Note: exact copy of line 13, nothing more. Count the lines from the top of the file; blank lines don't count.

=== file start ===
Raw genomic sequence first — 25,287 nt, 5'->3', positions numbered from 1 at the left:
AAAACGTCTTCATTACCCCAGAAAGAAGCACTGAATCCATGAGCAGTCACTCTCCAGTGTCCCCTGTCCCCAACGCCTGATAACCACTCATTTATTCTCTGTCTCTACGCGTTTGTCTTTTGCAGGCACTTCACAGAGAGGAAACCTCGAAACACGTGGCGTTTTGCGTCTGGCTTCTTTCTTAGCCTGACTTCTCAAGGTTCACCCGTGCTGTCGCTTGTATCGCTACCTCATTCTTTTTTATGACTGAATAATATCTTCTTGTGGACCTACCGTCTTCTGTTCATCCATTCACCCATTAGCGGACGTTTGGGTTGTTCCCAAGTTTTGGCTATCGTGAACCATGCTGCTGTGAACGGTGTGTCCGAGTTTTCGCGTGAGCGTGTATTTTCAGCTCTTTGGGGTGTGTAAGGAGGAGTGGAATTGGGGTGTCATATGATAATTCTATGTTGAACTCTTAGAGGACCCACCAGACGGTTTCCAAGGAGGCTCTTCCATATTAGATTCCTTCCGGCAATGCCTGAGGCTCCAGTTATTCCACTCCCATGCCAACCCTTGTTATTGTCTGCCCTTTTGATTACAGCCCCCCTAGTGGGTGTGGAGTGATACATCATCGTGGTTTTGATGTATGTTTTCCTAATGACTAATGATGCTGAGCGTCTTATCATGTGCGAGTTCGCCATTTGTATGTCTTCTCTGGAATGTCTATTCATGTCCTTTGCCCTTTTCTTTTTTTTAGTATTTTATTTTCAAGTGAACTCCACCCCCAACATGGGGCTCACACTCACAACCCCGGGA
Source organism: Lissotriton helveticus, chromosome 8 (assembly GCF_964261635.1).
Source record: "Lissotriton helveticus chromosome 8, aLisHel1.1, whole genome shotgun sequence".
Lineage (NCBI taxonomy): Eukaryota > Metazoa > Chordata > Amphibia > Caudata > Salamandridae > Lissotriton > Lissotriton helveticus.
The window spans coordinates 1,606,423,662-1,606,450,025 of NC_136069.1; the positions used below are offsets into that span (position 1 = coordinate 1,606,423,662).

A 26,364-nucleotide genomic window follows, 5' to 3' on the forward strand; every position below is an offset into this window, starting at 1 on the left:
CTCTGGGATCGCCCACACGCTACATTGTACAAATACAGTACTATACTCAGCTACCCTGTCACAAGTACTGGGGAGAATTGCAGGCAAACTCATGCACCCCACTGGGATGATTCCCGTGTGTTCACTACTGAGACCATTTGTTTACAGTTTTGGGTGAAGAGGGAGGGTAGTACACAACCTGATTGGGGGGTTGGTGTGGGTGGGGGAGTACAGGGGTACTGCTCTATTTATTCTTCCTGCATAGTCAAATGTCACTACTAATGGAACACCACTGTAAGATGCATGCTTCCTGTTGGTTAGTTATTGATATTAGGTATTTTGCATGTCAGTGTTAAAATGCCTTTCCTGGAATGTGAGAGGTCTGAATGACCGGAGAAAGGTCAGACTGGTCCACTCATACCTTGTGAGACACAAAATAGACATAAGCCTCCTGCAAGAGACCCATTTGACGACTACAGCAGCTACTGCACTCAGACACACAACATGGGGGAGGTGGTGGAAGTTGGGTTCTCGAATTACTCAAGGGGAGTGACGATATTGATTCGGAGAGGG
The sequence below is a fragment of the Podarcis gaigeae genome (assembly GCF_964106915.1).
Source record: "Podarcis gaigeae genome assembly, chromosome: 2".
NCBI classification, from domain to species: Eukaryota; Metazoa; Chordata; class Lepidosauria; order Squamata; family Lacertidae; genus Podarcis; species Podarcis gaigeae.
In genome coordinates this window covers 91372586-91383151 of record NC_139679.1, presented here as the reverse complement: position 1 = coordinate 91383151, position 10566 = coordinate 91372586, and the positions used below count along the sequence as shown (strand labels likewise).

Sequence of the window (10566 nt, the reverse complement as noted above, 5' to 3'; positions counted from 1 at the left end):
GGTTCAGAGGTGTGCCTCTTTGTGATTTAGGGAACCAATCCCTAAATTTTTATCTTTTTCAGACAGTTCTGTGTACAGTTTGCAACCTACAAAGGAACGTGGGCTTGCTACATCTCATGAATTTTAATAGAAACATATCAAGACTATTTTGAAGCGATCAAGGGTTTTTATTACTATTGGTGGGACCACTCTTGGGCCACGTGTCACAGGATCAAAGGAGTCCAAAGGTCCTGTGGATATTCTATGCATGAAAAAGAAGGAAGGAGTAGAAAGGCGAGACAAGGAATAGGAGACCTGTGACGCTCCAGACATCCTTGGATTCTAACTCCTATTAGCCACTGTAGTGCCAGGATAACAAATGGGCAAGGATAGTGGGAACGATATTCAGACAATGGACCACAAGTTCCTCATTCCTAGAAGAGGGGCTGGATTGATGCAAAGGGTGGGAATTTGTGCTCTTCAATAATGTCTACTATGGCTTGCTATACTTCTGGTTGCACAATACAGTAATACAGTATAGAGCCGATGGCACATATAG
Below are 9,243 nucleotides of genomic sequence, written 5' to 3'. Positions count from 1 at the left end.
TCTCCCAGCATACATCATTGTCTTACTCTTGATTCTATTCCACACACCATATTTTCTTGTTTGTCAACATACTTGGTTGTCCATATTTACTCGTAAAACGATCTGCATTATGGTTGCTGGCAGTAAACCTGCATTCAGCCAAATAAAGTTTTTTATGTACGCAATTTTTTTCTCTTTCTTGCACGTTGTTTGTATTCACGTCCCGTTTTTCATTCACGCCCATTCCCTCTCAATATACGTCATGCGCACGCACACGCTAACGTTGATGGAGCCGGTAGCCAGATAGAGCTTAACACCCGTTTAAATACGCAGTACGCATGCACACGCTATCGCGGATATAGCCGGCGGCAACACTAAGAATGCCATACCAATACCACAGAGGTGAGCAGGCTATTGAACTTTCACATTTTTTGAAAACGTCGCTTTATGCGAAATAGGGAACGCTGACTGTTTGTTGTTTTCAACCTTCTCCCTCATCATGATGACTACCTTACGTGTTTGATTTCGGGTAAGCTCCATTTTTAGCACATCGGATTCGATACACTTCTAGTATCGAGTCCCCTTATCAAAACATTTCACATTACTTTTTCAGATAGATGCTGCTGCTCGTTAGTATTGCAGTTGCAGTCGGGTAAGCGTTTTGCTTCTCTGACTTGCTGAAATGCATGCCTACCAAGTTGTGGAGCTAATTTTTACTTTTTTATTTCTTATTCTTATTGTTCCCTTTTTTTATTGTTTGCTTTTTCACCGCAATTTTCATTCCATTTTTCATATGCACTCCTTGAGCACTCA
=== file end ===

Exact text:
Sequence of the window (10566 nt, the reverse complement as noted above, 5' to 3'; positions counted from 1 at the left end):